Classic card of the week

Claudell Washington, 1989 Score

Claudell Washington -- seen here playing cricket -- is still waiting for his Yankeeography. One would imagine (myself being that one) that production is already under way, and that John Sterling is wearing an ascot and berating an intern for spelling Claudell with only one “L” on the cue cards. Besides, although he was only a Yankee for three of his 37 career seasons, he made quite an impact:

Claudell, who can win games with his bat, glove and fleet feet…

Over 90% of the Yankees’ 89 total victories during the 1987 season can be attributed directly to one of the three outstanding facets of Claudell Washington’s baseball prowess. For example, his 10 fleet-footed stolen bases that season were all steals of home in the bottom of the ninth inning with two outs, which coined the term “walk off steal” that has become so popular today. So that’s 10 wins right there. He also used his glove on occasion. We’ll give him 30 wins for that. And I think it’s fairly obvious from the above card that Claudell Washington was pretty adept with the bat, rarely chasing pitches out of the zone. That’s good for like, 13 wins. Somebody do the math on that.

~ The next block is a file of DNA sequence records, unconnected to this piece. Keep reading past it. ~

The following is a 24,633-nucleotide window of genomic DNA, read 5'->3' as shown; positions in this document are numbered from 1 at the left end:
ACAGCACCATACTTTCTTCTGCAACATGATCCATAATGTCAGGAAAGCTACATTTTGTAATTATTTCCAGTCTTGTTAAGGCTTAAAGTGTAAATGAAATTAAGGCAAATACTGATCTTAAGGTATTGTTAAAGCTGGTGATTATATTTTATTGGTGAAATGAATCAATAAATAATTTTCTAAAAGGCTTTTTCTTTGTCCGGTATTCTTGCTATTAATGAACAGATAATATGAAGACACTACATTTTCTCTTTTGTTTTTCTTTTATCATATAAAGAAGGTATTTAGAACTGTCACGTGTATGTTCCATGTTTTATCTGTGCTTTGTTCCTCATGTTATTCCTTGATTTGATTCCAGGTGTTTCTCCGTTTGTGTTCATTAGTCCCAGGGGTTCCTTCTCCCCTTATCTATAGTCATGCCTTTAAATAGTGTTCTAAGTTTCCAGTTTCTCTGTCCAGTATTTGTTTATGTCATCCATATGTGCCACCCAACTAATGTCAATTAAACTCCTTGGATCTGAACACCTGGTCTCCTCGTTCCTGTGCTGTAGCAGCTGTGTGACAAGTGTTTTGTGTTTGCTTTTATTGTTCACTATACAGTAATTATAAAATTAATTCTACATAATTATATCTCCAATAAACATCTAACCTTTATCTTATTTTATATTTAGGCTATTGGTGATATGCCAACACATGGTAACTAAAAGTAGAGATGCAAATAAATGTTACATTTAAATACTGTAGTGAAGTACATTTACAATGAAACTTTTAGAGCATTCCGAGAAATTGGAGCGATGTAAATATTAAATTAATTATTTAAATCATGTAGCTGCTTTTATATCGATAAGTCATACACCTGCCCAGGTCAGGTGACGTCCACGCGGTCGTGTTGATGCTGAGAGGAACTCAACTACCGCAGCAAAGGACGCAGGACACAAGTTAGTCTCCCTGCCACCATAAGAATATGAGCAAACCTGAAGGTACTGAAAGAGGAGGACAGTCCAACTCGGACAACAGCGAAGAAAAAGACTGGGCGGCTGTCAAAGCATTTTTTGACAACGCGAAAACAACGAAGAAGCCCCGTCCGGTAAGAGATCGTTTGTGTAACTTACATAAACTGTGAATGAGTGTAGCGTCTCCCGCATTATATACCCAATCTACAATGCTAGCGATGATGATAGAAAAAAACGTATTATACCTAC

But the sheer awesomeness of Claudell Washington could not be measured with mere percentages and wins alone. To wit:

…gave the Yankees a lot of quality time in center field in 1988.

Now, the Yankees have had no shortage of legendary center fielders. But really -- how many of those guys truly gave the Yankees quality time in the middle of the outfield? The answer to that question is zero. Unless you count Claudell Washington, in which case the answer is: One, Claudell Washington. You see, Claudell Washington paid attention to center field. He took it out to dinner. Watched movies with it. On certain homestands he would talk to center field all night long. He made sweet love to center field. Most importantly, he listened to center field. You think Mickey Mantle gave a crap about center field? Pfftt. Ask center field what it felt like to get barfed on by Mantle two innings into a doubleheader after a night of debauchery with his buddies, a night that didn’t include -- surprise! -- center field.

Claudell Washington would try his hand at acting when he appeared in Ferris Bueller’s Day Off. He played himself and his only line was hitting a foul ball, which, Washington would later claim, was easy because he wasn’t acting and it was actual game footage.

Did you know?
In 1990, after center field told Claudell Washington, “We need to talk,” he knew it was time to retire.